Our family travels continue! Our most recent adventure was to Bend,OR/Tumalo Falls State Park. We started our trip down on Friday afternoon making a stop near Detroit Lake for a lunch break. When we finally arrived at our yurt we unpacked and then headed out to grab dinner and to pick up provisions for our stay.
We hurried back to make it to the Junior Ranger program where we learned all about night predators. After the program we got the big kids down to sleep and enjoyed a few moments alone…errr well with the baby who refused to go to sleep. Please share all your tips for getting a baby to sleep while camping.
When planning our summer I envisioned tons of camping and hiking however Neil’s new job and the travel that comes along with it has required us to be a bit more flexible with how we use our time. Since work required him to be in Seattle for a large chunk of the summer, we decided to join him and use it as an opportunity to explore more of Washington. We had three nights free and had the choice of staying in Seattle or setting off on an adventure in a nearby area. Due to hotel costs we landed on Bellingham.
Prior to our trip, I didn’t really know much about Bellingham besides that it is about 1.5 hours (more like 2.5 with rush hour traffic) north of Seattle and is surrounded by nature. Going on that alone (and an inexpensive room on Hotwire) we decided to embark on an adventure to a new place. What I didn’t imagine is how much we would fall in love with Bellingham. Edith and Alder are already asking when we will be returning and I have to agree I am looking forward to going back as well.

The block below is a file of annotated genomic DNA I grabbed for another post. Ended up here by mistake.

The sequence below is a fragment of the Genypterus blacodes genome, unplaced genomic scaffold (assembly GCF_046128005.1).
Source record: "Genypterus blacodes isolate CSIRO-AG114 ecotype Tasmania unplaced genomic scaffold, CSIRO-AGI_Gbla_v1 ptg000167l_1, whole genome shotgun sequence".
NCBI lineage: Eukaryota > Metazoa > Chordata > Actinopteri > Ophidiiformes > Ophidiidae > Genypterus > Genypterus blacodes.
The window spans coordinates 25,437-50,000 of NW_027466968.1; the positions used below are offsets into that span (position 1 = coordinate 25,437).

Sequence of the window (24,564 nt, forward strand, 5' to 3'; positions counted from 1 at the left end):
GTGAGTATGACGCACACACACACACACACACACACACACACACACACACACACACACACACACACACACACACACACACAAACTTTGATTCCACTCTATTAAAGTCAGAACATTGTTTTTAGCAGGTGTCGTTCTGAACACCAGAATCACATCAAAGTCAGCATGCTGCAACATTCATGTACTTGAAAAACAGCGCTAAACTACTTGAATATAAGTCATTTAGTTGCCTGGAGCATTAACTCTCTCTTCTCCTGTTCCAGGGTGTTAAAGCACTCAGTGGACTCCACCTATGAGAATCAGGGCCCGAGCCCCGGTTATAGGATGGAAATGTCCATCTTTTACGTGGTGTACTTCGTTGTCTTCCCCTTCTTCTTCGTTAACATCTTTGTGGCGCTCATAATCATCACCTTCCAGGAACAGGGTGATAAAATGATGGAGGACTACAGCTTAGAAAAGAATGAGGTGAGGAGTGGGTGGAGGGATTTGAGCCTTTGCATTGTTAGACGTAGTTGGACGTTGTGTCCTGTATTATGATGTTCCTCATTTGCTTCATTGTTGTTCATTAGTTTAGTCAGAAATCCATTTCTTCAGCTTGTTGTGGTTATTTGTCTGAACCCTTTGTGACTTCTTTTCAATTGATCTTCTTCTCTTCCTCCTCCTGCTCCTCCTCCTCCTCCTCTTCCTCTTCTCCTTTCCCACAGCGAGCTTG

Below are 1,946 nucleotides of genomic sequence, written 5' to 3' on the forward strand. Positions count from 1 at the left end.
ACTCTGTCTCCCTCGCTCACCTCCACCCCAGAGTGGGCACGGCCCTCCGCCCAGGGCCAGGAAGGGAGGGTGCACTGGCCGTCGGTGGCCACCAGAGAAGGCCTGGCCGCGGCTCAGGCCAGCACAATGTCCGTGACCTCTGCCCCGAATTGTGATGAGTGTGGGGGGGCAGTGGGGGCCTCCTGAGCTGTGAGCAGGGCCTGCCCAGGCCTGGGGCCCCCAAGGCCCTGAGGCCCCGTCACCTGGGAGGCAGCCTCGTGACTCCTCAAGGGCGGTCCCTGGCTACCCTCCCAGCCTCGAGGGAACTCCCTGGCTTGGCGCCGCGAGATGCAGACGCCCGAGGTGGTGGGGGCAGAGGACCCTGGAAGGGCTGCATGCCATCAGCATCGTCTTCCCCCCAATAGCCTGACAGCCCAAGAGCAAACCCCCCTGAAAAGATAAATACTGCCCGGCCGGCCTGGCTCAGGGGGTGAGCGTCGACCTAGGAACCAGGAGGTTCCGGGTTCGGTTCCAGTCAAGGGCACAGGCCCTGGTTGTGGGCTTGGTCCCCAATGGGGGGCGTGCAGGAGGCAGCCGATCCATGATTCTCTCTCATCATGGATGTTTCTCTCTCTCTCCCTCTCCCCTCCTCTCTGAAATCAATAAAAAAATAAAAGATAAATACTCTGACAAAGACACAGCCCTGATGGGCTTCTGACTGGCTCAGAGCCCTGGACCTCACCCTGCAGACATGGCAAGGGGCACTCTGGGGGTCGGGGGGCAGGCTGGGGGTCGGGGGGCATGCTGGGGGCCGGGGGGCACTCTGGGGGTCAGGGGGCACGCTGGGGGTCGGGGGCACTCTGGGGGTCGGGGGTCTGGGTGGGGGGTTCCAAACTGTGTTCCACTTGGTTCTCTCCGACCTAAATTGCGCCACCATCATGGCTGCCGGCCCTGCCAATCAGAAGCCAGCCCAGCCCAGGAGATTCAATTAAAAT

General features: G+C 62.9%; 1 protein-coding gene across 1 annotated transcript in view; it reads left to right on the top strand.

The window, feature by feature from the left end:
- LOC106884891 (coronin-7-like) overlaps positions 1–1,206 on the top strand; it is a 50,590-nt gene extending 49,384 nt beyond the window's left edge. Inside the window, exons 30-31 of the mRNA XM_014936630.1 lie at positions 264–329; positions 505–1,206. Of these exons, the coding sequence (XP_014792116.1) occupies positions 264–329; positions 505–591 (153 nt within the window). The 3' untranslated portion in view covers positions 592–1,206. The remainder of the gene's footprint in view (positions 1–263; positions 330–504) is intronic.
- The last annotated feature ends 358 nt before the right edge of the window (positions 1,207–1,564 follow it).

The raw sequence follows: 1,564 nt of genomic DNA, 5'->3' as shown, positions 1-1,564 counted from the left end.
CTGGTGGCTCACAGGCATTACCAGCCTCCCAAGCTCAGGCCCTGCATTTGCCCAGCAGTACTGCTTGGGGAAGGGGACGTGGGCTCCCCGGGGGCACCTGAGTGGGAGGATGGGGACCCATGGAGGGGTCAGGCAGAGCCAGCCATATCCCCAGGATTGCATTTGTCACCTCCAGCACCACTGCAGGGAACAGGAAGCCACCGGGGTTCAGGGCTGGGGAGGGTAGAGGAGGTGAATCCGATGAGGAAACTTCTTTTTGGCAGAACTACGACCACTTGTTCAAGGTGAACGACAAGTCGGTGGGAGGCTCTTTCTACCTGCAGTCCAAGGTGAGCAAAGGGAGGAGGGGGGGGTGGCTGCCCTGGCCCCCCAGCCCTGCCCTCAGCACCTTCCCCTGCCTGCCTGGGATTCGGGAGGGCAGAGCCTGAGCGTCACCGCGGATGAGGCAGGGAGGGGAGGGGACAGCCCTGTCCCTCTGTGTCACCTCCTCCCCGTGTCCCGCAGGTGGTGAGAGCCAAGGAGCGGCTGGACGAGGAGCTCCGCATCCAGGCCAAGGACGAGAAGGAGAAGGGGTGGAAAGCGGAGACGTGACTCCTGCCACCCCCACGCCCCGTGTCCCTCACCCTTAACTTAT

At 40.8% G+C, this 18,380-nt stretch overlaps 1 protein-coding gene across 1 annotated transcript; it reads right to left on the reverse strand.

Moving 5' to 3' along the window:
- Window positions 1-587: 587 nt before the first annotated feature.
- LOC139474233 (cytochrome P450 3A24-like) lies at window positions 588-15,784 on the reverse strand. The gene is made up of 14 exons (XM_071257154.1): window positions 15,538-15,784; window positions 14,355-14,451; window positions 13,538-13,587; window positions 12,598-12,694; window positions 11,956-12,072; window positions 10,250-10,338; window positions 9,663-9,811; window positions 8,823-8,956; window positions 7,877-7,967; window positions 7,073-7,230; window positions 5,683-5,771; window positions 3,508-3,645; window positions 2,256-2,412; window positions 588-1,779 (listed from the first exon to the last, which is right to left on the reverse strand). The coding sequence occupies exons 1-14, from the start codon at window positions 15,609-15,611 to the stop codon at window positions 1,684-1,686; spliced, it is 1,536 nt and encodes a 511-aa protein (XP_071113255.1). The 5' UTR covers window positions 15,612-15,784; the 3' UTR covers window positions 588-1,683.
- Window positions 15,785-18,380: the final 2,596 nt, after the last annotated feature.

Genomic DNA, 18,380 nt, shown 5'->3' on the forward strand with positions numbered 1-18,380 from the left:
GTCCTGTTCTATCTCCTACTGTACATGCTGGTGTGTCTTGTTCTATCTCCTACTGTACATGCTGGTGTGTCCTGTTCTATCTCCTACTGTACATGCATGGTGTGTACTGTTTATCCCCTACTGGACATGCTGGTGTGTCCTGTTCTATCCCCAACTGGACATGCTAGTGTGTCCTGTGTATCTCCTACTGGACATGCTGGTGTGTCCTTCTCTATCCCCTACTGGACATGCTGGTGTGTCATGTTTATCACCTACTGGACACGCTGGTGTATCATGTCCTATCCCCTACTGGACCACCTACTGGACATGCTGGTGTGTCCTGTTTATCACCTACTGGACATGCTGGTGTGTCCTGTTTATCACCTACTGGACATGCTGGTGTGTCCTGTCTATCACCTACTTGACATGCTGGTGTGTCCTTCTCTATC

We used Hotwire to find our hotel. My basics for choosing is it must be at least 3 stars, liked by 90% of people and have a 4+ review on TripAdvisor. With the kids in tow, I wanted a pool as well. Luckily Hotwire was able to find a hotel that fit our wants and we ended up with the Four Points by Sheraton Bellingham Hotel & Conference Center.
Overall it was a nice hotel within walking distance to Whole Foods and Fred Meyer. It was close to the downtown area and it had a restaurant and a pool. I would say the only two cons that this hotel had for us was that the pool as only available for those under 18 years old from 10am-8pm. I know not a huge deal we just had a few times where we would have liked to use the pool in the morning or around 8pm after returning from our adventures. The one pro with the pools however was that they had small soaking pool perfect for non-swimmers like Alder.
The other con that we found was that there were absolutely no kids channels on the TV. Again not a huge deal at all but sometimes mama and dada need a break, especially after a full day of activities. Instead of including the kids channels you had to pay extra for them. In the grand scheme of things neither of these cons would prevent us from staying again.
Rocket Donuts – There is a rocket ship out front and donuts and ice cream inside. Basically it’s a kid’s dream come true. If you’re vegan, like us, just ask for the vegan selection of the day when you go in. I highly recommend the maple donut.
Electric Beet – Juice, smoothies, smoothie bowls, toasts and the most amazing cacao pancakes you’ll ever have.
Pepper Sisters – Southwestern food at it’s best. They have a wide selection of food options but I highly suggest the enchiladas and the rice and beans. The sopapilla and hominy that came with the entrees were great additions as well.